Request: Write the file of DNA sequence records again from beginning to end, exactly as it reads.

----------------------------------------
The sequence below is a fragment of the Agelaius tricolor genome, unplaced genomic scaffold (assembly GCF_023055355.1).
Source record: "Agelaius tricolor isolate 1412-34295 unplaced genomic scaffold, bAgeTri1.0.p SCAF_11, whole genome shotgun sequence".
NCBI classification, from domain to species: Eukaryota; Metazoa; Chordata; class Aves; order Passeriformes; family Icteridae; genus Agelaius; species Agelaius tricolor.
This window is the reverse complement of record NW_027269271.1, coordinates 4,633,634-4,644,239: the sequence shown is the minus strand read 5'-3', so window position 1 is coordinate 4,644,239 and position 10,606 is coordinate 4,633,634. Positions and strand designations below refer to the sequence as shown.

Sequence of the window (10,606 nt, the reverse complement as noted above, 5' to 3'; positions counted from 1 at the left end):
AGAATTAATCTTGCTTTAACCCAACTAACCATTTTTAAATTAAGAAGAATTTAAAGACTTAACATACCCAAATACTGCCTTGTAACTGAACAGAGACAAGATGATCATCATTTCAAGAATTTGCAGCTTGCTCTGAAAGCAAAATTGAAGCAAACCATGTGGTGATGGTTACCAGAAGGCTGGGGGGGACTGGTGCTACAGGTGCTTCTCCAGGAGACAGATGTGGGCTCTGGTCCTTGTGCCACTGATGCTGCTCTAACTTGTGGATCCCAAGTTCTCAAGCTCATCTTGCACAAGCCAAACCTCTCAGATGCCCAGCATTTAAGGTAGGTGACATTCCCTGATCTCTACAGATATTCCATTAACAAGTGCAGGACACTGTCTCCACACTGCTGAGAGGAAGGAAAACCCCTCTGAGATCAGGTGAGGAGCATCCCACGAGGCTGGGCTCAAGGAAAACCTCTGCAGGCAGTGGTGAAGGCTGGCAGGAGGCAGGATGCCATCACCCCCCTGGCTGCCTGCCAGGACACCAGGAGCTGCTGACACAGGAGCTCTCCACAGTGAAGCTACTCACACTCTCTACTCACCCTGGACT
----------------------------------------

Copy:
The sequence below is a fragment of the Agelaius tricolor genome, unplaced genomic scaffold (assembly GCF_023055355.1).
Source record: "Agelaius tricolor isolate 1412-34295 unplaced genomic scaffold, bAgeTri1.0.p SCAF_11, whole genome shotgun sequence".
NCBI classification, from domain to species: Eukaryota; Metazoa; Chordata; class Aves; order Passeriformes; family Icteridae; genus Agelaius; species Agelaius tricolor.
This window is the reverse complement of record NW_027269271.1, coordinates 4,633,634-4,644,239: the sequence shown is the minus strand read 5'-3', so window position 1 is coordinate 4,644,239 and position 10,606 is coordinate 4,633,634. Positions and strand designations below refer to the sequence as shown.

Sequence of the window (10,606 nt, the reverse complement as noted above, 5' to 3'; positions counted from 1 at the left end):
AGAATTAATCTTGCTTTAACCCAACTAACCATTTTTAAATTAAGAAGAATTTAAAGACTTAACATACCCAAATACTGCCTTGTAACTGAACAGAGACAAGATGATCATCATTTCAAGAATTTGCAGCTTGCTCTGAAAGCAAAATTGAAGCAAACCATGTGGTGATGGTTACCAGAAGGCTGGGGGGGACTGGTGCTACAGGTGCTTCTCCAGGAGACAGATGTGGGCTCTGGTCCTTGTGCCACTGATGCTGCTCTAACTTGTGGATCCCAAGTTCTCAAGCTCATCTTGCACAAGCCAAACCTCTCAGATGCCCAGCATTTAAGGTAGGTGACATTCCCTGATCTCTACAGATATTCCATTAACAAGTGCAGGACACTGTCTCCACACTGCTGAGAGGAAGGAAAACCCCTCTGAGATCAGGTGAGGAGCATCCCACGAGGCTGGGCTCAAGGAAAACCTCTGCAGGCAGTGGTGAAGGCTGGCAGGAGGCAGGATGCCATCACCCCCCTGGCTGCCTGCCAGGACACCAGGAGCTGCTGACACAGGAGCTCTCCACAGTGAAGCTACTCACACTCTCTACTCACCCTGGACT